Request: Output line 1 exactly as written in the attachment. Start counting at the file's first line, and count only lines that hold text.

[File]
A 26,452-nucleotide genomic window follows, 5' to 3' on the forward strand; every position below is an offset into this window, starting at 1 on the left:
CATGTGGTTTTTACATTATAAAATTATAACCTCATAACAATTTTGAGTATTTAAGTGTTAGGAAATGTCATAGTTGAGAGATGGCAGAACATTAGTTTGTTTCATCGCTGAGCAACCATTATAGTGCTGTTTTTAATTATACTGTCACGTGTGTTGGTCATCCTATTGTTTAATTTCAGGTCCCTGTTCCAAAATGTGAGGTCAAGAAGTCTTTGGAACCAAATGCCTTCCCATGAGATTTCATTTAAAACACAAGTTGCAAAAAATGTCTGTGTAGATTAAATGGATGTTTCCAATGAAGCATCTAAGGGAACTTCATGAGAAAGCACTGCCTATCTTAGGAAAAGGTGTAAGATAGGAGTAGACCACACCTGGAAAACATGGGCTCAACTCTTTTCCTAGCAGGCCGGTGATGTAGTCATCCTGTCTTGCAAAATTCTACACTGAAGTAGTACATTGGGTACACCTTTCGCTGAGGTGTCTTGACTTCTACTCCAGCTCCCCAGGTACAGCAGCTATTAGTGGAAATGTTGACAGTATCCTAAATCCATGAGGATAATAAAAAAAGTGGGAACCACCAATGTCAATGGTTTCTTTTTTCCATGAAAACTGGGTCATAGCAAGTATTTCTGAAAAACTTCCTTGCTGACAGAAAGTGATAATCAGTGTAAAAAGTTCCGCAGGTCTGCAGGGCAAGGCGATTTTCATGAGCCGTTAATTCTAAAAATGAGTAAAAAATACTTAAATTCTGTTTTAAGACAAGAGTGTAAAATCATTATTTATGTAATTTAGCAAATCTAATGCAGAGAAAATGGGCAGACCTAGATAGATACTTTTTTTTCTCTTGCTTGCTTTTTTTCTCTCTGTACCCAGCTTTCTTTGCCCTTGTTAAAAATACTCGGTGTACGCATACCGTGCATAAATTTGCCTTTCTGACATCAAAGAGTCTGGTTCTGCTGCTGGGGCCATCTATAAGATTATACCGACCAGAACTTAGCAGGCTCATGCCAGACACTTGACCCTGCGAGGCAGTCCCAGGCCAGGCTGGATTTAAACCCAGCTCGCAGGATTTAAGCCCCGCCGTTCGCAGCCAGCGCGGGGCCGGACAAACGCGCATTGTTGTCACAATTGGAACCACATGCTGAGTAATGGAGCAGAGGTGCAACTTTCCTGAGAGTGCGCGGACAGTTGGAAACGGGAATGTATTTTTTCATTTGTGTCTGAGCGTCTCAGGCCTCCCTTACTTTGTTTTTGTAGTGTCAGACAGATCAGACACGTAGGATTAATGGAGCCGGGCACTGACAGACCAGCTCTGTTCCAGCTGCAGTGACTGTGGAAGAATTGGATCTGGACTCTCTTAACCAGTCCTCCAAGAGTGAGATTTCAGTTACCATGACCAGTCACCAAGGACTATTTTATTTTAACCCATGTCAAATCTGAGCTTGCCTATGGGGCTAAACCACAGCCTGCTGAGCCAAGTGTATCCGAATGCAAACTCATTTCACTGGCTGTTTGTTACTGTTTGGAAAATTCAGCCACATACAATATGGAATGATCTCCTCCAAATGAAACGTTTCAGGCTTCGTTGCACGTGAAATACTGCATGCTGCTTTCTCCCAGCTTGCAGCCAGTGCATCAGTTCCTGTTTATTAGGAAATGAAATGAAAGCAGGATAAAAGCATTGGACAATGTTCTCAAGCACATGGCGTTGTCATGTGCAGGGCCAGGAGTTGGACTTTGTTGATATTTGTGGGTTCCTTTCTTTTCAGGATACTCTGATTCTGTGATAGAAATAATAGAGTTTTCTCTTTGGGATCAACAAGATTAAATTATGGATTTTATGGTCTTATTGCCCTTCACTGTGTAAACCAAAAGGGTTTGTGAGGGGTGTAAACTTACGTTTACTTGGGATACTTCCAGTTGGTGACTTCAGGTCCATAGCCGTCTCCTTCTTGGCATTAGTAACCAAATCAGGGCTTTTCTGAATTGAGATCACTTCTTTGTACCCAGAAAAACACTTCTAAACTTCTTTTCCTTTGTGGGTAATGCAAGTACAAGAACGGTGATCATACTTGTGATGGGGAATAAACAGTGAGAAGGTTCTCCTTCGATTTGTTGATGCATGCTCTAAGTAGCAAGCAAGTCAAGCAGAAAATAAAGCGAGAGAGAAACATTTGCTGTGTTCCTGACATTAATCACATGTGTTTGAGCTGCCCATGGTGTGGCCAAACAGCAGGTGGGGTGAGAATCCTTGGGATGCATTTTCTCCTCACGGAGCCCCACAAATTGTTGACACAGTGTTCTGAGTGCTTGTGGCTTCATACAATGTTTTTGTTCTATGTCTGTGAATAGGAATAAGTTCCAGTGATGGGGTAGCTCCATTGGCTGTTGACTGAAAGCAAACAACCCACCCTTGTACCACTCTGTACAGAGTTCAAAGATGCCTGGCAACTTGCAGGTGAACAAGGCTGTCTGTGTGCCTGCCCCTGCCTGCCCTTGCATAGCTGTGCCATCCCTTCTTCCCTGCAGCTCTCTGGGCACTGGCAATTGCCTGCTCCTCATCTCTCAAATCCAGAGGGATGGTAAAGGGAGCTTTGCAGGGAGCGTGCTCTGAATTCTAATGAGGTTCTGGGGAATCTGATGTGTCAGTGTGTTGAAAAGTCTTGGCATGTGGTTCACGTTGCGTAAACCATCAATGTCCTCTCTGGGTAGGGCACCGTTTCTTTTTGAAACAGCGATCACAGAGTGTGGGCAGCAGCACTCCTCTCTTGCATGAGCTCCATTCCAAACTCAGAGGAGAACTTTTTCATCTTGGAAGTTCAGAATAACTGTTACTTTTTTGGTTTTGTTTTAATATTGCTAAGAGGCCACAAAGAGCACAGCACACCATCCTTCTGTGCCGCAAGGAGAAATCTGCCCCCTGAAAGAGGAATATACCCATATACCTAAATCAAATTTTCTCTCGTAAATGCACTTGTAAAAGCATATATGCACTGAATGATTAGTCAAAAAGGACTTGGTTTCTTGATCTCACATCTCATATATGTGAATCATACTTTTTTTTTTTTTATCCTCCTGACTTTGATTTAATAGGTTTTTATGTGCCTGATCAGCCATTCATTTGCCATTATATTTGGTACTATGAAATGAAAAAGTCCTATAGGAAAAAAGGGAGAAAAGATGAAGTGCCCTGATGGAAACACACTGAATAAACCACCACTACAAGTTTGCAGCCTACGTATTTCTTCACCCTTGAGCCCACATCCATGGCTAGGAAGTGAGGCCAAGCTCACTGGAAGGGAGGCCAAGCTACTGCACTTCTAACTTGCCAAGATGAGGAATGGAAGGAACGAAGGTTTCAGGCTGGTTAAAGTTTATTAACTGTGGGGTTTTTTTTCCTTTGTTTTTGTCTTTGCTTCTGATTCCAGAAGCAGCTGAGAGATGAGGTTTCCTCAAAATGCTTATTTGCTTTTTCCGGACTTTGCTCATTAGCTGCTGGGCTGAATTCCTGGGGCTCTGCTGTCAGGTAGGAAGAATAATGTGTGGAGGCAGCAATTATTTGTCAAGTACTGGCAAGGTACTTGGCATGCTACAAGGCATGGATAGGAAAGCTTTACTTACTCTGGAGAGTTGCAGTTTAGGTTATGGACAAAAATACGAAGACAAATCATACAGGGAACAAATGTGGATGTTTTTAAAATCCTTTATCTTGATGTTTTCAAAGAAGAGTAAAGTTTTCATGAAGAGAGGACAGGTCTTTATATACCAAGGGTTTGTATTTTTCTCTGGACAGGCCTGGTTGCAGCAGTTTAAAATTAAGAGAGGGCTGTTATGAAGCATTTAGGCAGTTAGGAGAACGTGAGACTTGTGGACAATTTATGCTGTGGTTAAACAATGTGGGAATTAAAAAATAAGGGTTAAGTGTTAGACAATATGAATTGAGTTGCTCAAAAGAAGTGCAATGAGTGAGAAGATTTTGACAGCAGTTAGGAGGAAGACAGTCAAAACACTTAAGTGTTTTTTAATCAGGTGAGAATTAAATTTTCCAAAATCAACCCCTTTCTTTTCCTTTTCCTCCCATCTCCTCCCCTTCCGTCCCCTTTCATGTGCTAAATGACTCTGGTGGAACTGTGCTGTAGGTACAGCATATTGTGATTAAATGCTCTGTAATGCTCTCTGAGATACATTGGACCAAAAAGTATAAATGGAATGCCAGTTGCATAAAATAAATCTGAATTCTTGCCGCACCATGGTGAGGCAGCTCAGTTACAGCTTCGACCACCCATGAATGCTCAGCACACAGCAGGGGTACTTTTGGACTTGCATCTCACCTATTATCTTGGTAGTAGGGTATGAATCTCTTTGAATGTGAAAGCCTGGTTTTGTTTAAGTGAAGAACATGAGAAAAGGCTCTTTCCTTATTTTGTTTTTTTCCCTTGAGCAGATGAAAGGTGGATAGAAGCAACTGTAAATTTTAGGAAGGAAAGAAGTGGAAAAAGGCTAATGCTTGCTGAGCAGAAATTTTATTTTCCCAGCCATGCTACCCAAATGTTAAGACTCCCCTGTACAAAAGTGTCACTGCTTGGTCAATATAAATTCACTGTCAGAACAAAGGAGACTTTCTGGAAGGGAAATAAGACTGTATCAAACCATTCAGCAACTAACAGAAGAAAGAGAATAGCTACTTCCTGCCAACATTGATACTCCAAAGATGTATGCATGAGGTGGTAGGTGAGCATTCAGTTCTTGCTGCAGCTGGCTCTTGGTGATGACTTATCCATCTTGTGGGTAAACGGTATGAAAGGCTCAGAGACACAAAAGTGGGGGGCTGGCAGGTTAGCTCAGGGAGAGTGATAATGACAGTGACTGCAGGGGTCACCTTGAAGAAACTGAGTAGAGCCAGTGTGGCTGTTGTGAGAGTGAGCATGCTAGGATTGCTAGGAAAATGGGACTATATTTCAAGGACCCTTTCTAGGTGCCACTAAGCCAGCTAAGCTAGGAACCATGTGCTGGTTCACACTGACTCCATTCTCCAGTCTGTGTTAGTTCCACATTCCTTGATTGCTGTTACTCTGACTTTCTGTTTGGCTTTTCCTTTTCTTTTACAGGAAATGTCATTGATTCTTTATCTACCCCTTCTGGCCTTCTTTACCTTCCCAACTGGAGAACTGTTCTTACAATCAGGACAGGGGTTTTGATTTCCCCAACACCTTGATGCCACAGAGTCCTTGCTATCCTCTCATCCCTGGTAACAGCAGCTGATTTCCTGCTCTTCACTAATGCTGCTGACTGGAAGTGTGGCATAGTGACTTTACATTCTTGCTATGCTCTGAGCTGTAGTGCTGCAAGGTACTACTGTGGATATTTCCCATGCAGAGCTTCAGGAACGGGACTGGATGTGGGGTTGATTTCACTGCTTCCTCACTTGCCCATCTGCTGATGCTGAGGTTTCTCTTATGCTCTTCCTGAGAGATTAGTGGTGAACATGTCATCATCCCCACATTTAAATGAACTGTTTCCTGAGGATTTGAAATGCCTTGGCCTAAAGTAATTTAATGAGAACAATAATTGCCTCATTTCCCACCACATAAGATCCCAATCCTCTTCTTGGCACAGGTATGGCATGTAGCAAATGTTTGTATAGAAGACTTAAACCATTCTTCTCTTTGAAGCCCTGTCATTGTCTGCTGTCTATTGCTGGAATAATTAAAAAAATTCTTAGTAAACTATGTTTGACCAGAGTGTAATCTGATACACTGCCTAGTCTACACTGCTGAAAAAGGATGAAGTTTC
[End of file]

A 26,452-nucleotide genomic window follows, 5' to 3' on the forward strand; every position below is an offset into this window, starting at 1 on the left: